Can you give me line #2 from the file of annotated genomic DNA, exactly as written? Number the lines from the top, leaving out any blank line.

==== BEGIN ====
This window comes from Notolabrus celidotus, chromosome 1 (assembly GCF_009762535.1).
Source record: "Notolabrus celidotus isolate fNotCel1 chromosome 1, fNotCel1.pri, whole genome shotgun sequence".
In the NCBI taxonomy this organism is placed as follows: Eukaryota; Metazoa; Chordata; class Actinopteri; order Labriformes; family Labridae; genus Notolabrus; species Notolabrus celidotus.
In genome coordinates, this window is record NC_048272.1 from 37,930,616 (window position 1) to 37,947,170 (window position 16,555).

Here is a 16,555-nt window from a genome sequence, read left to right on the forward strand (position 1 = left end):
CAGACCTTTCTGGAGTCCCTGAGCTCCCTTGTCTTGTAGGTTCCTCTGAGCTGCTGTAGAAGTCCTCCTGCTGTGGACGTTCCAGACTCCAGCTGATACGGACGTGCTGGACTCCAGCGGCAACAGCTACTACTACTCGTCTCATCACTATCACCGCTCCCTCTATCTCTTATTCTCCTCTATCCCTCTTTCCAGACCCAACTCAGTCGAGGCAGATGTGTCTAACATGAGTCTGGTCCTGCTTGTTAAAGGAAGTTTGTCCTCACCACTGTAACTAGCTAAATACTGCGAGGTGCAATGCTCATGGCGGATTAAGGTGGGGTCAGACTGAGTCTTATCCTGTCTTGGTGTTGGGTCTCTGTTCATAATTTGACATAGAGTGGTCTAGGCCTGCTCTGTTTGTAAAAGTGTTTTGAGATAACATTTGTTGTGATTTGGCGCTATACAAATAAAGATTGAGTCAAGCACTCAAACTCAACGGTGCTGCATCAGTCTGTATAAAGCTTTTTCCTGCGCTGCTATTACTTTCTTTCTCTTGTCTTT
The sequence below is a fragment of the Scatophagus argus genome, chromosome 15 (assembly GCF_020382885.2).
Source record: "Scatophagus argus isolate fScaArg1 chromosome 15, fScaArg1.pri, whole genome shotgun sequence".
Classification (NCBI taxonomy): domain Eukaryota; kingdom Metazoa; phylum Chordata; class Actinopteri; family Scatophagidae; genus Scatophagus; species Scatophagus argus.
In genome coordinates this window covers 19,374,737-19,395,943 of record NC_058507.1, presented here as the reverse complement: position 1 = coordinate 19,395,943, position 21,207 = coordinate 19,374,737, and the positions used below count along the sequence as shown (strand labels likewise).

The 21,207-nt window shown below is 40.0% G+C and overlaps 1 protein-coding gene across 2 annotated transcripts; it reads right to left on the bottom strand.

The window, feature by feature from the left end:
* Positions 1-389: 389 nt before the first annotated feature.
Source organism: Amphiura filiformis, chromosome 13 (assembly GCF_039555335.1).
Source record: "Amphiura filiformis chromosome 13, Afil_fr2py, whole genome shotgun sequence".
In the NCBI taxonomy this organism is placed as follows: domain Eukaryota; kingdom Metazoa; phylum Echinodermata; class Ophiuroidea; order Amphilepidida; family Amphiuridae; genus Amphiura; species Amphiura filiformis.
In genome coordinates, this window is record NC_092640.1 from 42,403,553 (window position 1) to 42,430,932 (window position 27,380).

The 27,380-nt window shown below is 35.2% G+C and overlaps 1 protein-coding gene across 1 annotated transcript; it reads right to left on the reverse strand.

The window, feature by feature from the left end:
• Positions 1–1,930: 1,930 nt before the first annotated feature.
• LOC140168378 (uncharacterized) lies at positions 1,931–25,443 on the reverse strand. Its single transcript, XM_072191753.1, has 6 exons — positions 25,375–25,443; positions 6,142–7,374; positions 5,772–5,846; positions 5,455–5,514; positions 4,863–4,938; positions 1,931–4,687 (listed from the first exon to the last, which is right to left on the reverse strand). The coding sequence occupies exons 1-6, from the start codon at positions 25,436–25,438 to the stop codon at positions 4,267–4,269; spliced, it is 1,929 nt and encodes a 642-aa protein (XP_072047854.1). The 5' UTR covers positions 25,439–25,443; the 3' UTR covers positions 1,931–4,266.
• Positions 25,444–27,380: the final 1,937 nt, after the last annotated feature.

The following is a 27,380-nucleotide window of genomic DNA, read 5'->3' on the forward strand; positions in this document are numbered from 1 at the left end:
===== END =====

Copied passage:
Source record: "Notolabrus celidotus isolate fNotCel1 chromosome 1, fNotCel1.pri, whole genome shotgun sequence".